XSLT provides an effective and elegant solution to many typical transformation problems. Transformation of data is often thought of as something that a program must do. But as XSLT has demonstrated, that is not always true. An XSLT stylesheet looks like XML and so I have a hard time considering it a programming language like C or Java. Nevertheless, XSLT is capable of modifying an XML tree. It can act on input data and produce different outputs. There are cases, however, where limitations of XSLT is evident. Unlike a typical programming language, XSLT has limited number of data types. It also has a limited number of built-in functions. So as a design issue, one has to consider what types of transformations are natural for XSLT and what transformations require a traditional programming language. There is an alternative to his approach and that is to use XSLT extensions.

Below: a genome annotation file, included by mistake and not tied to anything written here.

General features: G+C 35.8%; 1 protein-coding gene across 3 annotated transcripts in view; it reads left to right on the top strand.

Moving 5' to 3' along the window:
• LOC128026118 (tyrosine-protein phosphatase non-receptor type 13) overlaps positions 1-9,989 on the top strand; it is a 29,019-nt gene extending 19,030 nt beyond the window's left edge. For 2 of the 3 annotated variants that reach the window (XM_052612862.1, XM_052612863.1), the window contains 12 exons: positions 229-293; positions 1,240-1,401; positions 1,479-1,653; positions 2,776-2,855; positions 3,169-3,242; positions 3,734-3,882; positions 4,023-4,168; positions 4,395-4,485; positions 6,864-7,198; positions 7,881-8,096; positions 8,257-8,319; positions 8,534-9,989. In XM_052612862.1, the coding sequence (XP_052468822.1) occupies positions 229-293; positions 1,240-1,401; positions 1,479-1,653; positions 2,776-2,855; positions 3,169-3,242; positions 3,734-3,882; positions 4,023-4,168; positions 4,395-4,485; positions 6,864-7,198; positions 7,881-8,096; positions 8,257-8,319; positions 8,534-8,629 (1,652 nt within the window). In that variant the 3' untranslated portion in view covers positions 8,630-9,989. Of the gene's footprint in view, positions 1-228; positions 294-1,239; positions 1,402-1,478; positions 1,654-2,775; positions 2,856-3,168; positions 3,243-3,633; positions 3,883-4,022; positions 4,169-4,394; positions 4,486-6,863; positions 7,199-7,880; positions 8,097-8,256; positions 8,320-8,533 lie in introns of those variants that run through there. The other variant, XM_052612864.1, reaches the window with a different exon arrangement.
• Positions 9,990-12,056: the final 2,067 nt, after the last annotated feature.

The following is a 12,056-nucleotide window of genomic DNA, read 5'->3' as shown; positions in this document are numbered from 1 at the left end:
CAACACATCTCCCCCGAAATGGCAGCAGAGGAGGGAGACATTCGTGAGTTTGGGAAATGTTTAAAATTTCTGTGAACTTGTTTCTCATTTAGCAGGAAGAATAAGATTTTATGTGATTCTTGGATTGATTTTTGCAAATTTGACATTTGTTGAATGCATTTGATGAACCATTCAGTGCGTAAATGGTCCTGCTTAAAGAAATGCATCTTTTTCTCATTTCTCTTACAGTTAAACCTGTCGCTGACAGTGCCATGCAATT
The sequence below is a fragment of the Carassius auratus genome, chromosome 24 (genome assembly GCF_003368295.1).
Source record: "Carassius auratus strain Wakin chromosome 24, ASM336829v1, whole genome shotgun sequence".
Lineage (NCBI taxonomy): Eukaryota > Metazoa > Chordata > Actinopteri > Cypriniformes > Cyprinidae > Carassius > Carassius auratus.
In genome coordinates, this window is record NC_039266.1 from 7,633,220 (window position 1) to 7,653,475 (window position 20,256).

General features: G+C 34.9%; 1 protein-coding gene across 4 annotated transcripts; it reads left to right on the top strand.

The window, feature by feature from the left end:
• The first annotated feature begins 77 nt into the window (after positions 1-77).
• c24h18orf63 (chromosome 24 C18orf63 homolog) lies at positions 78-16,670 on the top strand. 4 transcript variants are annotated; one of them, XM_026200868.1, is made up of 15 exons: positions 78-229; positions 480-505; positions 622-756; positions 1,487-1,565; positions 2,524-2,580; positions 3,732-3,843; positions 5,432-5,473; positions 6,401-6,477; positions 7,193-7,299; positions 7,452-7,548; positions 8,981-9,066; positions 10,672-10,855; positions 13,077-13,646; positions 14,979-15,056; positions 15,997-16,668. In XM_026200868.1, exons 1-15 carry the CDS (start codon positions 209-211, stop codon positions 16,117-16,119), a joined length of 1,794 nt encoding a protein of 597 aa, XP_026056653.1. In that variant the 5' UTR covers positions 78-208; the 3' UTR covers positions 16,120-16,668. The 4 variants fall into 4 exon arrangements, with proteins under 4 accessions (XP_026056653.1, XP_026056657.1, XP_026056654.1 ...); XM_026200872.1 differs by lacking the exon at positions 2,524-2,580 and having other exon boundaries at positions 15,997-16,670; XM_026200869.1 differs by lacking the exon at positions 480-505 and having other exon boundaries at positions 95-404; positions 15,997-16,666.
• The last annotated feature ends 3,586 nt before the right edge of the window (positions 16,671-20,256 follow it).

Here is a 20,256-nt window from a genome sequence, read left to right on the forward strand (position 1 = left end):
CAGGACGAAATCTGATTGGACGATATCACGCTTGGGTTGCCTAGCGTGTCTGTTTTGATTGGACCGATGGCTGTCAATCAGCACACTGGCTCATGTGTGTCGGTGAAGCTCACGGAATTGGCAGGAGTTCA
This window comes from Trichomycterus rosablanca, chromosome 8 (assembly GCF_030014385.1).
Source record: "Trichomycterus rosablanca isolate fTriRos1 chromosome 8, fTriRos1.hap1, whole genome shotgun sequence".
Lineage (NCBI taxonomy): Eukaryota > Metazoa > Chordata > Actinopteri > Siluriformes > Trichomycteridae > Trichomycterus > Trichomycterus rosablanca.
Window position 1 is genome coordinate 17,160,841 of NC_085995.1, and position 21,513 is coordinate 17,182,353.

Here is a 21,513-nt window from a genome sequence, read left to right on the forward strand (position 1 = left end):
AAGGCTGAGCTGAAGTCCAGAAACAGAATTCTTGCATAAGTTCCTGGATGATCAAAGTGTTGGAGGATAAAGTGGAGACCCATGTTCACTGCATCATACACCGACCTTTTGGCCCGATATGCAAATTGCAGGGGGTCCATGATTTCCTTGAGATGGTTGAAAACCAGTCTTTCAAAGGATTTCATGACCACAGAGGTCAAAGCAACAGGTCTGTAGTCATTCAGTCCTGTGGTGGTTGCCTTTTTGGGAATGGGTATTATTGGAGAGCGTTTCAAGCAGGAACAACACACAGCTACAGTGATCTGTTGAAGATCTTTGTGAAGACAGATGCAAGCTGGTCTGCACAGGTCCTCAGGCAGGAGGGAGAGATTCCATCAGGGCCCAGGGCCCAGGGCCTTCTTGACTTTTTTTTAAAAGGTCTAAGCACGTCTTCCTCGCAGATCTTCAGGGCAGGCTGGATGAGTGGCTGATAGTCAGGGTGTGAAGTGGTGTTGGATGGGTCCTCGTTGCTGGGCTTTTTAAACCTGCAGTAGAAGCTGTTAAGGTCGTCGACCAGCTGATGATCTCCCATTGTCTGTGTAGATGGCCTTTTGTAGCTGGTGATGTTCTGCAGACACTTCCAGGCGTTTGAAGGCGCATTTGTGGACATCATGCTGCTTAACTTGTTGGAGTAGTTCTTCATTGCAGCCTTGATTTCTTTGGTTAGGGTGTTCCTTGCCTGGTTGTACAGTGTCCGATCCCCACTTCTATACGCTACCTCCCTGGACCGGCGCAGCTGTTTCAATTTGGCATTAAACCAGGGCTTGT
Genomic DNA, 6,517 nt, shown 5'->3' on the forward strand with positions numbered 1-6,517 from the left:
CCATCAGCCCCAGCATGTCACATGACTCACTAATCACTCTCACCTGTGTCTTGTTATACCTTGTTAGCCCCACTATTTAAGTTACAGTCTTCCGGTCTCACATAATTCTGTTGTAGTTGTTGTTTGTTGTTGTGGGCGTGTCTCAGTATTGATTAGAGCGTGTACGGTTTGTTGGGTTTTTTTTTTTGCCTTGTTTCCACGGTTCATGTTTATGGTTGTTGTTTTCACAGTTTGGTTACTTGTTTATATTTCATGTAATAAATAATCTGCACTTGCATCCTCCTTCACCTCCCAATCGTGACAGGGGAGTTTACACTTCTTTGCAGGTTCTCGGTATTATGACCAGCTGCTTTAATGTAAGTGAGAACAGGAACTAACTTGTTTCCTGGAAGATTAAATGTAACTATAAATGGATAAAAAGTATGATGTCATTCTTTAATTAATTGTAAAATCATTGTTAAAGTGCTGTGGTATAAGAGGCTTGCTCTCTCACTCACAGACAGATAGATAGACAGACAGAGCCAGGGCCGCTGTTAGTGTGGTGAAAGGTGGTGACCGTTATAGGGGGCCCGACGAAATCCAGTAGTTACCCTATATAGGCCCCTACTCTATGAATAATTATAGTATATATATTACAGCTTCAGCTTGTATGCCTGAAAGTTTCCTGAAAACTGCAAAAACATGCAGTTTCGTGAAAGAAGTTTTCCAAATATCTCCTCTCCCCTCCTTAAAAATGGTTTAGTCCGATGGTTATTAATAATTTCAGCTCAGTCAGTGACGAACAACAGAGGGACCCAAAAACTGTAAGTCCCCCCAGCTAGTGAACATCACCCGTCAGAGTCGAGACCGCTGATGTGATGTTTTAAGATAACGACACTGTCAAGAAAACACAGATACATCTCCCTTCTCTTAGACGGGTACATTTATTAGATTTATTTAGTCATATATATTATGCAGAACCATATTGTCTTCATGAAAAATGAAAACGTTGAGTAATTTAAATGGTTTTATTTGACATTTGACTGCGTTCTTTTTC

Extensions come in two flavors. Extension elements are valid XML elements that perform specific actions. They are similar to how tag library elements work in JSP. The element looks like XML making it easy to use for XSLT developers, but its underlying implementation can be in Java or other languages. The Redirect extension is an example that ships with Xalan. It contains three extension elements:
If you have been skeptical about XSLT due to some of its limitations, you should seriously consider XSLT extensions. They provide a nice framework for using conventional programming tasks and incorporating business logic into transformations done by XSLT. Performance, most likely remain an issue and any time two disparate programming models are combined, careful attention should be give to design details to assure interoperability, reliability and ease of use.